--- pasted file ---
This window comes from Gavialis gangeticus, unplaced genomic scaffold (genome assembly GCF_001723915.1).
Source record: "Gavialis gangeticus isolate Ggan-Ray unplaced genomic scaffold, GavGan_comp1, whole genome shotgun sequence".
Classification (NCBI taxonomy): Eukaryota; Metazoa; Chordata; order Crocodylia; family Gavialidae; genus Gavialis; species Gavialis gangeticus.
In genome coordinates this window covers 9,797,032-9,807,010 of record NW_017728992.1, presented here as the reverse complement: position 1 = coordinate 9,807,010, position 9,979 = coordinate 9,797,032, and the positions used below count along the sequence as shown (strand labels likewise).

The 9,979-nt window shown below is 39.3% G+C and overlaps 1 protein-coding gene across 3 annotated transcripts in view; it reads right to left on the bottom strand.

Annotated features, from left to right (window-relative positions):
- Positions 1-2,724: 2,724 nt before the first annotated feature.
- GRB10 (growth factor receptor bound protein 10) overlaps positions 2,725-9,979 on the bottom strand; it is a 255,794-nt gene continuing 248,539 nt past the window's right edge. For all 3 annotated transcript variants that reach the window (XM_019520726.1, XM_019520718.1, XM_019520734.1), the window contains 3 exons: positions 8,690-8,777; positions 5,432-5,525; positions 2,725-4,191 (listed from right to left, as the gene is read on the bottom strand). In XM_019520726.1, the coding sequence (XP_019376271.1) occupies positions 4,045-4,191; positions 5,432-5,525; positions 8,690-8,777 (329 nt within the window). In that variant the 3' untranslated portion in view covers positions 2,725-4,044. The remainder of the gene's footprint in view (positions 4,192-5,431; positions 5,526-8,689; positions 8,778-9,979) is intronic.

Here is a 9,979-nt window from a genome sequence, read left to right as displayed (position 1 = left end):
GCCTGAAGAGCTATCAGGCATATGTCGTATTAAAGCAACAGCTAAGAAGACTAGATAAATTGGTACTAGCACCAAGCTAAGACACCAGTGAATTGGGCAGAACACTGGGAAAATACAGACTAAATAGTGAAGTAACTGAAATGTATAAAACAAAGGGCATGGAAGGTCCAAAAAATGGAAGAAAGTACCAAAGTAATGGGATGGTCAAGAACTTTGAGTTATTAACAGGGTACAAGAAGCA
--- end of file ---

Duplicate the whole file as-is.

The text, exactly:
This window comes from Gavialis gangeticus, unplaced genomic scaffold (genome assembly GCF_001723915.1).
Source record: "Gavialis gangeticus isolate Ggan-Ray unplaced genomic scaffold, GavGan_comp1, whole genome shotgun sequence".
Classification (NCBI taxonomy): Eukaryota; Metazoa; Chordata; order Crocodylia; family Gavialidae; genus Gavialis; species Gavialis gangeticus.
In genome coordinates this window covers 9,797,032-9,807,010 of record NW_017728992.1, presented here as the reverse complement: position 1 = coordinate 9,807,010, position 9,979 = coordinate 9,797,032, and the positions used below count along the sequence as shown (strand labels likewise).

The 9,979-nt window shown below is 39.3% G+C and overlaps 1 protein-coding gene across 3 annotated transcripts in view; it reads right to left on the bottom strand.

Annotated features, from left to right (window-relative positions):
- Positions 1-2,724: 2,724 nt before the first annotated feature.
- GRB10 (growth factor receptor bound protein 10) overlaps positions 2,725-9,979 on the bottom strand; it is a 255,794-nt gene continuing 248,539 nt past the window's right edge. For all 3 annotated transcript variants that reach the window (XM_019520726.1, XM_019520718.1, XM_019520734.1), the window contains 3 exons: positions 8,690-8,777; positions 5,432-5,525; positions 2,725-4,191 (listed from right to left, as the gene is read on the bottom strand). In XM_019520726.1, the coding sequence (XP_019376271.1) occupies positions 4,045-4,191; positions 5,432-5,525; positions 8,690-8,777 (329 nt within the window). In that variant the 3' untranslated portion in view covers positions 2,725-4,044. The remainder of the gene's footprint in view (positions 4,192-5,431; positions 5,526-8,689; positions 8,778-9,979) is intronic.

Here is a 9,979-nt window from a genome sequence, read left to right as displayed (position 1 = left end):
GCCTGAAGAGCTATCAGGCATATGTCGTATTAAAGCAACAGCTAAGAAGACTAGATAAATTGGTACTAGCACCAAGCTAAGACACCAGTGAATTGGGCAGAACACTGGGAAAATACAGACTAAATAGTGAAGTAACTGAAATGTATAAAACAAAGGGCATGGAAGGTCCAAAAAATGGAAGAAAGTACCAAAGTAATGGGATGGTCAAGAACTTTGAGTTATTAACAGGGTACAAGAAGCA